“Soup, pasta, stew or stir-fry, will cut down on the amount of food and calories consumed.” As we know, our environment plays a powerful role in determining how much we eat, and I would add, our food choices.
But then, — I knew that! Buffets are lethal, and even worse are the huge assortment of foods prepared and served by my partner’s Chinese family at family gatherings. Before I started participating in those, I had never seen three meats, three vegetables, three starches, two types of bread, and three desserts offered at a home meal! My mom prepared one meat, one starch, and one veggie, and never served bread. I soon understood why all three Chinese-American children suffer from being overweight, one being a pre-diabetic. Their typical family meal choices were, and are just overwhelmingly tempting. And of course, the family always chooses those fatty Chinese buffet restaurants for going out to dinner, never a Salad Bar or even a Vietnamese restaurant. Each family member fills his or her plate two to three times, but I do my best to choose only 1/2 a plateful of food and one dessert, and most times I am successful.
To the contrary, at home one of my favorite meals is a simple-to-prepare one-pot meal of non-fatty seared pork roast plus water and a bit of white wine to cover the roast. You can use a round cut (less fat) beef roast or chicken. I simmer it for 30 minutes. Then I add in potatoes, carrots, brussel sprouts, and simmer for an hour, but for the last 10 minutes, add chopped cauliflower.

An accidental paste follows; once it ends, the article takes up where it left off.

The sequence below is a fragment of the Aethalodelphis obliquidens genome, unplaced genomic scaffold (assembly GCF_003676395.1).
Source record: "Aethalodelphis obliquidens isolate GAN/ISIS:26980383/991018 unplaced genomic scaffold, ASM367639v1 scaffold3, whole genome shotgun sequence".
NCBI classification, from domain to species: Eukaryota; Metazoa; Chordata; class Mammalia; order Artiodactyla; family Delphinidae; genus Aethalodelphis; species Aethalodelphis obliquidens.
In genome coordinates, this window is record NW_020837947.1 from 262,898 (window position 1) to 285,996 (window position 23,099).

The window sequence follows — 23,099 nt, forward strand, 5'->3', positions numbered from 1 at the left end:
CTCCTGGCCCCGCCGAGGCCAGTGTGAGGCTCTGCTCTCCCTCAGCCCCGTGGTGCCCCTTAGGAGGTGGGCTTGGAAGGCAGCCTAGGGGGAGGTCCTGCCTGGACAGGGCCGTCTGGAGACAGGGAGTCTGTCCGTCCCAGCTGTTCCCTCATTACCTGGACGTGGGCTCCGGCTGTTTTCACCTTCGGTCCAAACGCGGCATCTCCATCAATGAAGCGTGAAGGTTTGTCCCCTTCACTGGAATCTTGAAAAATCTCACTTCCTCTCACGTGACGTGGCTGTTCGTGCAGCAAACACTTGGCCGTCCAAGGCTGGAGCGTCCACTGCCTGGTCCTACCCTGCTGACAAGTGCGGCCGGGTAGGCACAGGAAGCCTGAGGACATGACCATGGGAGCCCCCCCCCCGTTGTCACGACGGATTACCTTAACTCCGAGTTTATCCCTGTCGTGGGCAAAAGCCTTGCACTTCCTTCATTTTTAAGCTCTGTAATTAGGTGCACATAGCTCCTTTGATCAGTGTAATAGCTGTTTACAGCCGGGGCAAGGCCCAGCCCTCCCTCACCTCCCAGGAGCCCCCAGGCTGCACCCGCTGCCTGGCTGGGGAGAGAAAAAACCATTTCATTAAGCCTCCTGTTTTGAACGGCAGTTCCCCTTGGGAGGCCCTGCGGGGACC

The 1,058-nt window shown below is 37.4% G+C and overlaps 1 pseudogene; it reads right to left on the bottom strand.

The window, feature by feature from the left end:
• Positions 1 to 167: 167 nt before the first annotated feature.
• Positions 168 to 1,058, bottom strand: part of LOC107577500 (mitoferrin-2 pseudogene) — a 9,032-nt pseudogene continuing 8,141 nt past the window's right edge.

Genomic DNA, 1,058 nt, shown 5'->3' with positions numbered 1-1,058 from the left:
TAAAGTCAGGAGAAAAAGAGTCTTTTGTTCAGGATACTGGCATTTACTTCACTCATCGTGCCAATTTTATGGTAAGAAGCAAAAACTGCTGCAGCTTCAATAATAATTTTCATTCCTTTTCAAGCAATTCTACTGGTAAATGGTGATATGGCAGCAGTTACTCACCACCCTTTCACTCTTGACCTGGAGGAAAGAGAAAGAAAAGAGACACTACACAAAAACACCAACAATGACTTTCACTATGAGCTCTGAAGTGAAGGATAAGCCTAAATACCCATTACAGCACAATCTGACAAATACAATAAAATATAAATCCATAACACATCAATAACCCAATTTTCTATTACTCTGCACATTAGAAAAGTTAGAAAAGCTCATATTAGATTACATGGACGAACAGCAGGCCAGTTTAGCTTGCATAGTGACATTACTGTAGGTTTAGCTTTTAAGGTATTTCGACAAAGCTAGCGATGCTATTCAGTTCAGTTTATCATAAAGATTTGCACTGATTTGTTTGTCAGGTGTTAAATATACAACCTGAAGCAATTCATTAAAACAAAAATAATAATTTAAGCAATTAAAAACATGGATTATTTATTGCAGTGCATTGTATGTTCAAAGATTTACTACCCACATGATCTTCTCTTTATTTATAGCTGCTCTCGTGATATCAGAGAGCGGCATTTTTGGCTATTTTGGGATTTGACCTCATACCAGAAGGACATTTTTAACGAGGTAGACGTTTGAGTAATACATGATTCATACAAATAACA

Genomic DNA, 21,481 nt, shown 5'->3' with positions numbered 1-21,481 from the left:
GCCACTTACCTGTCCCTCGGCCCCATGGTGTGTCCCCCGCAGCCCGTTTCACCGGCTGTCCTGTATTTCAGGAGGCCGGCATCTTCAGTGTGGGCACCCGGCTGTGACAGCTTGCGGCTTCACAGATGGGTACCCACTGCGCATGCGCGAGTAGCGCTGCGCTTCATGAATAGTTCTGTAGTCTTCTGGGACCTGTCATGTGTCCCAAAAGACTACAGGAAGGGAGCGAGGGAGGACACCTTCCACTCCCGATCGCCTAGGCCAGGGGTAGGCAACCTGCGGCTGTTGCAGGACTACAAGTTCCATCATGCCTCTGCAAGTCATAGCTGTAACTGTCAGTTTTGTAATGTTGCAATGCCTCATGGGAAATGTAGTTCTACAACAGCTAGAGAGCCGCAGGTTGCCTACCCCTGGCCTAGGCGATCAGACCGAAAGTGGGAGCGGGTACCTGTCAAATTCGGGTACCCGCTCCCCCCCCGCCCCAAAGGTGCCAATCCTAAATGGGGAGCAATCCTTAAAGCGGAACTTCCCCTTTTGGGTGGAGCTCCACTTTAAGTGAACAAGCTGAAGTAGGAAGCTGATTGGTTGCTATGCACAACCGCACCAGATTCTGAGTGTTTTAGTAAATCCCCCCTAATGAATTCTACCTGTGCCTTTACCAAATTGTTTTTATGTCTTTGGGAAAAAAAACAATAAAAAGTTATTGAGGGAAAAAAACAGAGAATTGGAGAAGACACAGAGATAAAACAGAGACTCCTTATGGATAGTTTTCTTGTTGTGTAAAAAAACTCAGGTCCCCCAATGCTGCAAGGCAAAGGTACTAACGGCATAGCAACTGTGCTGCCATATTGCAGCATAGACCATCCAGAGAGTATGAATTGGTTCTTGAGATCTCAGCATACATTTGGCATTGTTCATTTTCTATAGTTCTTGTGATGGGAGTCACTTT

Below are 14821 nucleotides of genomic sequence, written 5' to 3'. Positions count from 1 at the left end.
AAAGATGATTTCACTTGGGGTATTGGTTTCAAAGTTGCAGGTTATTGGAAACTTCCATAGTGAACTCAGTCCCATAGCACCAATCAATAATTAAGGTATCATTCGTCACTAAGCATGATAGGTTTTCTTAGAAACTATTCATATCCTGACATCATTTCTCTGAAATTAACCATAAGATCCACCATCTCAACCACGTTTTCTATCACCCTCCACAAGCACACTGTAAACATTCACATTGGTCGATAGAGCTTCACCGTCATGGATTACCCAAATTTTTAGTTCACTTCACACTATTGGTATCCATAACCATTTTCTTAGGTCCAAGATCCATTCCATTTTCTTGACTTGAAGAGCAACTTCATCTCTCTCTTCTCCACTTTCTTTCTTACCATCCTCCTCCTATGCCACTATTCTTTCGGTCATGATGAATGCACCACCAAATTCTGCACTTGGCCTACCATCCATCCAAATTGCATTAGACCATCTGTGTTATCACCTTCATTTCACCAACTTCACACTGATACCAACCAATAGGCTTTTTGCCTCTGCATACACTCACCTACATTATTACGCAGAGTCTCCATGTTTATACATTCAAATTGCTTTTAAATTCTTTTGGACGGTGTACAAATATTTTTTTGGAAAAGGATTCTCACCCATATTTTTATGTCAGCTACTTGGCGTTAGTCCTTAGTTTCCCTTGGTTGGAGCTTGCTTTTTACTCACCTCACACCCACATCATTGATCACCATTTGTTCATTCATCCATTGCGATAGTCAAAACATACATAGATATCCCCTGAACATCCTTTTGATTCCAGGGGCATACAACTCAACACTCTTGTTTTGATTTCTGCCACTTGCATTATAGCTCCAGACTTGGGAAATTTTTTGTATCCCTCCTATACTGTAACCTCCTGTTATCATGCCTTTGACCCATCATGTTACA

Almost every weekend I make a large pot of home-made soup using left-over roasted chicken bones, a ham hock, or even pork spare rib bones. Sometimes but rarely, I purchase beef soup bones. In my home, I don’t waste any bone and always make a soup.
Learned from my mom, the three items that make soups particularly tasty are (1) a turnip, (2) brussel sprouts or (3) cabbage. On occasion I indulge and toss in a small handful of wild rice (but it’s expensive!). I then add almost anything in my kitchen, including dried split peas, lentils, rice, barley, and after a couple of hours of simmering, I add a sliced carrot, chopped brocolli, can of green beans or peas, or mixed veggies. In the meantime I boil a pot of water, drop in 1 cup of dried beans (cannelloni are great tasting), cover it and let it sit for 20 min. Then I drain and rinse the beans, cover them with water plus 1″, add a chopped half onion, salt and pepper, and gently simmer those one hour. At that time I simply add the boiling juice and beans to my simmering soup and let that go for another hour. Sometimes if I want a minnestroni taste, I add a can of diced Italian seasoned tomatoes, and 1/4 c. of white wine and simmer one more hour. By that time, it’s ready to eat.